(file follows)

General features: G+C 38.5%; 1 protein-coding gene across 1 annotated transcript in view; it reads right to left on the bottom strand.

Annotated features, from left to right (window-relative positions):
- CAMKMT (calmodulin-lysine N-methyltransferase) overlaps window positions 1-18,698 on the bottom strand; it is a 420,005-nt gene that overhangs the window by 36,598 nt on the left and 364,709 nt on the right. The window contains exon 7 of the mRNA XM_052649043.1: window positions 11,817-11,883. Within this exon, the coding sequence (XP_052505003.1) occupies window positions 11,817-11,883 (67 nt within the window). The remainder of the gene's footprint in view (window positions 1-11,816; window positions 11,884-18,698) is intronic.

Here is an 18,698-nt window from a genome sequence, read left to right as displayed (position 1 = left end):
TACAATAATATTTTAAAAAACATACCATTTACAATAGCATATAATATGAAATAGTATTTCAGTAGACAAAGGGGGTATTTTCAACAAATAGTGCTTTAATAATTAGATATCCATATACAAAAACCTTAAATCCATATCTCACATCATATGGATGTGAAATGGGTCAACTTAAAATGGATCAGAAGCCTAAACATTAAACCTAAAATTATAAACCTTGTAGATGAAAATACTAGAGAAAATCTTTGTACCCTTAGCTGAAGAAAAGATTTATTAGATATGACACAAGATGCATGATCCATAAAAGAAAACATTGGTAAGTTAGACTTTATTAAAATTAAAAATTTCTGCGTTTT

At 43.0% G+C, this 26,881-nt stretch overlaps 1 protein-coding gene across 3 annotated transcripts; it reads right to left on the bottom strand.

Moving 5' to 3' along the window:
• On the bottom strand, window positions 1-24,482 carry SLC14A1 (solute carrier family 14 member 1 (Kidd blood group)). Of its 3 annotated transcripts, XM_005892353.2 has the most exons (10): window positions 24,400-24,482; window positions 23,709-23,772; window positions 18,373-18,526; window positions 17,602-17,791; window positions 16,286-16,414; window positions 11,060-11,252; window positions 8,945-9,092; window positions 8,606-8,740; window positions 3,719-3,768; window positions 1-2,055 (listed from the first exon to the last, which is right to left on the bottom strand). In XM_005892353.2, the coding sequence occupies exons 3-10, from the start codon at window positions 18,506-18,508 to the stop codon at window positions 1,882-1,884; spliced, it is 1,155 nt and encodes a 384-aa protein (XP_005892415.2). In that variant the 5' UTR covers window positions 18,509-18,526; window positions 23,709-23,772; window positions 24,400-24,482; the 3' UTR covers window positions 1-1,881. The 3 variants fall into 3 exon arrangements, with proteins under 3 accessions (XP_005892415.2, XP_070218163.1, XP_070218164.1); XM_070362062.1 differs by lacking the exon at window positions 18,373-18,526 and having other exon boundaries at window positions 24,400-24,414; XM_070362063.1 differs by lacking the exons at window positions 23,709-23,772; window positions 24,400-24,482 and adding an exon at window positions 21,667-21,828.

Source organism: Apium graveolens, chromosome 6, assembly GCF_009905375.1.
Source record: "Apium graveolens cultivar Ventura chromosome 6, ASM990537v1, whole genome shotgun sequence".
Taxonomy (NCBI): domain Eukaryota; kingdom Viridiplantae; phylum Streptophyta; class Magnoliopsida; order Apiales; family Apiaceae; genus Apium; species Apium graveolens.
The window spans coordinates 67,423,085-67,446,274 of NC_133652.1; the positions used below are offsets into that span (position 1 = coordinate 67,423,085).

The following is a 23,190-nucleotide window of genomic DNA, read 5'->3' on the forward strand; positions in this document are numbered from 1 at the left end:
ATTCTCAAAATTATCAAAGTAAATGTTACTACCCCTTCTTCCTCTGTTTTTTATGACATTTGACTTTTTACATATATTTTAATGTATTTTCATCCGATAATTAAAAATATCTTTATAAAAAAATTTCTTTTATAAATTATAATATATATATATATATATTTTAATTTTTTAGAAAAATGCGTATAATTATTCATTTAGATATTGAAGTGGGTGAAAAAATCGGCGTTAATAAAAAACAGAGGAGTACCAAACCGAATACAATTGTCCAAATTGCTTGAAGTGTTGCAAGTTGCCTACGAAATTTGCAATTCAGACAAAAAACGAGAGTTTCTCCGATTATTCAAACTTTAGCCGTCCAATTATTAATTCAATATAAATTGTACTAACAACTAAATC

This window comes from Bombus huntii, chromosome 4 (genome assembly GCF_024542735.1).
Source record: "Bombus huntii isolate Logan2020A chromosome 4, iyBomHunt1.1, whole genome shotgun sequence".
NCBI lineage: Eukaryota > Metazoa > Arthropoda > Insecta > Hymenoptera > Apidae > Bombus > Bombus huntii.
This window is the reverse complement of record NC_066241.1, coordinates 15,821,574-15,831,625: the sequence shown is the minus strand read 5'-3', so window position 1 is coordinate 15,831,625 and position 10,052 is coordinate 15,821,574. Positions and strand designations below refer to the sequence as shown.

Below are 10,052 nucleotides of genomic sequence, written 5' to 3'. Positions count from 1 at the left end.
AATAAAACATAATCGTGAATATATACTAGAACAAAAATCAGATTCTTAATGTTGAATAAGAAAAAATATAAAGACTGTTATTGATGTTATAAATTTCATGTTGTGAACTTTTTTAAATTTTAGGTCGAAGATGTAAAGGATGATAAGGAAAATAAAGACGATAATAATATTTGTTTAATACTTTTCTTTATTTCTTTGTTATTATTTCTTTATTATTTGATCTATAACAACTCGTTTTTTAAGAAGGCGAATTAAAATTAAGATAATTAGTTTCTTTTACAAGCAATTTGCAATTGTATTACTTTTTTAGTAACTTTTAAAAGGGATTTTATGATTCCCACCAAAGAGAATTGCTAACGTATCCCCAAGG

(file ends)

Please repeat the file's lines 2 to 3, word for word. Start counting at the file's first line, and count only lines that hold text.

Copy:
Annotated features, from left to right (window-relative positions):
- CAMKMT (calmodulin-lysine N-methyltransferase) overlaps window positions 1-18,698 on the bottom strand; it is a 420,005-nt gene that overhangs the window by 36,598 nt on the left and 364,709 nt on the right. The window contains exon 7 of the mRNA XM_052649043.1: window positions 11,817-11,883. Within this exon, the coding sequence (XP_052505003.1) occupies window positions 11,817-11,883 (67 nt within the window). The remainder of the gene's footprint in view (window positions 1-11,816; window positions 11,884-18,698) is intronic.